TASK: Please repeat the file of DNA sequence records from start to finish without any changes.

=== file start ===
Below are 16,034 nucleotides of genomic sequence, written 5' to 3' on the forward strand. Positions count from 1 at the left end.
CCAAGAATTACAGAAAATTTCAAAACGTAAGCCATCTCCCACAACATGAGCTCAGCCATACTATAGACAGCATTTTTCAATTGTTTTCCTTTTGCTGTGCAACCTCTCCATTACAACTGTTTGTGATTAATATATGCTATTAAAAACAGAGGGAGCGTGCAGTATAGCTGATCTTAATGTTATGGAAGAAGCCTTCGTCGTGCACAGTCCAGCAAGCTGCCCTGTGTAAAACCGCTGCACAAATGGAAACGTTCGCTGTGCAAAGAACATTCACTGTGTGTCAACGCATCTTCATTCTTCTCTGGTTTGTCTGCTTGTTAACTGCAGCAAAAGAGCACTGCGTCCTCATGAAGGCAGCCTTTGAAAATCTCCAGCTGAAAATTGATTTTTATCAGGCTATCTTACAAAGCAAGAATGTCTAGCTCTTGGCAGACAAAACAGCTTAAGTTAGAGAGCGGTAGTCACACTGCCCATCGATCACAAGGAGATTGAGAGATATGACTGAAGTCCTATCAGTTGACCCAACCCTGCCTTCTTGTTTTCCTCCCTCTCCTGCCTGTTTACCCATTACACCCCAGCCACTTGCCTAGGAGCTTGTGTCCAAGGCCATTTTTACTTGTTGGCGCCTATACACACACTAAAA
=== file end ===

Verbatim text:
Below are 16,034 nucleotides of genomic sequence, written 5' to 3' on the forward strand. Positions count from 1 at the left end.
CCAAGAATTACAGAAAATTTCAAAACGTAAGCCATCTCCCACAACATGAGCTCAGCCATACTATAGACAGCATTTTTCAATTGTTTTCCTTTTGCTGTGCAACCTCTCCATTACAACTGTTTGTGATTAATATATGCTATTAAAAACAGAGGGAGCGTGCAGTATAGCTGATCTTAATGTTATGGAAGAAGCCTTCGTCGTGCACAGTCCAGCAAGCTGCCCTGTGTAAAACCGCTGCACAAATGGAAACGTTCGCTGTGCAAAGAACATTCACTGTGTGTCAACGCATCTTCATTCTTCTCTGGTTTGTCTGCTTGTTAACTGCAGCAAAAGAGCACTGCGTCCTCATGAAGGCAGCCTTTGAAAATCTCCAGCTGAAAATTGATTTTTATCAGGCTATCTTACAAAGCAAGAATGTCTAGCTCTTGGCAGACAAAACAGCTTAAGTTAGAGAGCGGTAGTCACACTGCCCATCGATCACAAGGAGATTGAGAGATATGACTGAAGTCCTATCAGTTGACCCAACCCTGCCTTCTTGTTTTCCTCCCTCTCCTGCCTGTTTACCCATTACACCCCAGCCACTTGCCTAGGAGCTTGTGTCCAAGGCCATTTTTACTTGTTGGCGCCTATACACACACTAAAA